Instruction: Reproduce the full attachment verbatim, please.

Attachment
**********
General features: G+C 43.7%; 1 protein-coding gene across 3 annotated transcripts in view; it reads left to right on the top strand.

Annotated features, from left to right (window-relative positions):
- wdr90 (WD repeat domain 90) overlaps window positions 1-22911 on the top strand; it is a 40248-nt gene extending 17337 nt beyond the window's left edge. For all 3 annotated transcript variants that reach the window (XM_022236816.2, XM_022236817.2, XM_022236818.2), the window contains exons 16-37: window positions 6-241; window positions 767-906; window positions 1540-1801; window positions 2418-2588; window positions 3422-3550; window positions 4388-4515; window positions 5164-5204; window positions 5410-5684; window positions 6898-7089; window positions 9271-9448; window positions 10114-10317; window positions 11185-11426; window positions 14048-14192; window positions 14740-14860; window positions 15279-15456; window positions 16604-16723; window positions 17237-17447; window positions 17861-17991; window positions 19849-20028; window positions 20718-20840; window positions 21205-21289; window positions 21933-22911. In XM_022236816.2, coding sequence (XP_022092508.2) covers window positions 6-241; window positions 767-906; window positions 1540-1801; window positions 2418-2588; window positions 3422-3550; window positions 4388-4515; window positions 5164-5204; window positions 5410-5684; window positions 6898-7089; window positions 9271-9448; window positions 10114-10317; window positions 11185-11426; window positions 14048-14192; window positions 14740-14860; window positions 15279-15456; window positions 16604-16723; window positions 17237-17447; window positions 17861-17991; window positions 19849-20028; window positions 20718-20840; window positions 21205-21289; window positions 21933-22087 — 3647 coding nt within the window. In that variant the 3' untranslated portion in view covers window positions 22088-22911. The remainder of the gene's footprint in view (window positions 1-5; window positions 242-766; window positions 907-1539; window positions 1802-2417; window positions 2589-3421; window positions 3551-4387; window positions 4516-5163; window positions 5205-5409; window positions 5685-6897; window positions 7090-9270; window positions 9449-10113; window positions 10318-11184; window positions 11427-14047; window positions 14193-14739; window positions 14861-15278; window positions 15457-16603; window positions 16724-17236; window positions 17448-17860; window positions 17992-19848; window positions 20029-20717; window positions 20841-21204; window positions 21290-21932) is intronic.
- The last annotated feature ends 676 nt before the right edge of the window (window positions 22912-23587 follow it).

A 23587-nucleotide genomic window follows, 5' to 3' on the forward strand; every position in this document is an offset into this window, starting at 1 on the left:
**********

General features: G+C 43.7%; 1 protein-coding gene across 3 annotated transcripts in view; it reads left to right on the top strand.

Annotated features, from left to right (window-relative positions):
- wdr90 (WD repeat domain 90) overlaps window positions 1-22911 on the top strand; it is a 40248-nt gene extending 17337 nt beyond the window's left edge. For all 3 annotated transcript variants that reach the window (XM_022236816.2, XM_022236817.2, XM_022236818.2), the window contains exons 16-37: window positions 6-241; window positions 767-906; window positions 1540-1801; window positions 2418-2588; window positions 3422-3550; window positions 4388-4515; window positions 5164-5204; window positions 5410-5684; window positions 6898-7089; window positions 9271-9448; window positions 10114-10317; window positions 11185-11426; window positions 14048-14192; window positions 14740-14860; window positions 15279-15456; window positions 16604-16723; window positions 17237-17447; window positions 17861-17991; window positions 19849-20028; window positions 20718-20840; window positions 21205-21289; window positions 21933-22911. In XM_022236816.2, coding sequence (XP_022092508.2) covers window positions 6-241; window positions 767-906; window positions 1540-1801; window positions 2418-2588; window positions 3422-3550; window positions 4388-4515; window positions 5164-5204; window positions 5410-5684; window positions 6898-7089; window positions 9271-9448; window positions 10114-10317; window positions 11185-11426; window positions 14048-14192; window positions 14740-14860; window positions 15279-15456; window positions 16604-16723; window positions 17237-17447; window positions 17861-17991; window positions 19849-20028; window positions 20718-20840; window positions 21205-21289; window positions 21933-22087 — 3647 coding nt within the window. In that variant the 3' untranslated portion in view covers window positions 22088-22911. The remainder of the gene's footprint in view (window positions 1-5; window positions 242-766; window positions 907-1539; window positions 1802-2417; window positions 2589-3421; window positions 3551-4387; window positions 4516-5163; window positions 5205-5409; window positions 5685-6897; window positions 7090-9270; window positions 9449-10113; window positions 10318-11184; window positions 11427-14047; window positions 14193-14739; window positions 14861-15278; window positions 15457-16603; window positions 16724-17236; window positions 17448-17860; window positions 17992-19848; window positions 20029-20717; window positions 20841-21204; window positions 21290-21932) is intronic.
- The last annotated feature ends 676 nt before the right edge of the window (window positions 22912-23587 follow it).

A 23587-nucleotide genomic window follows, 5' to 3' on the forward strand; every position in this document is an offset into this window, starting at 1 on the left: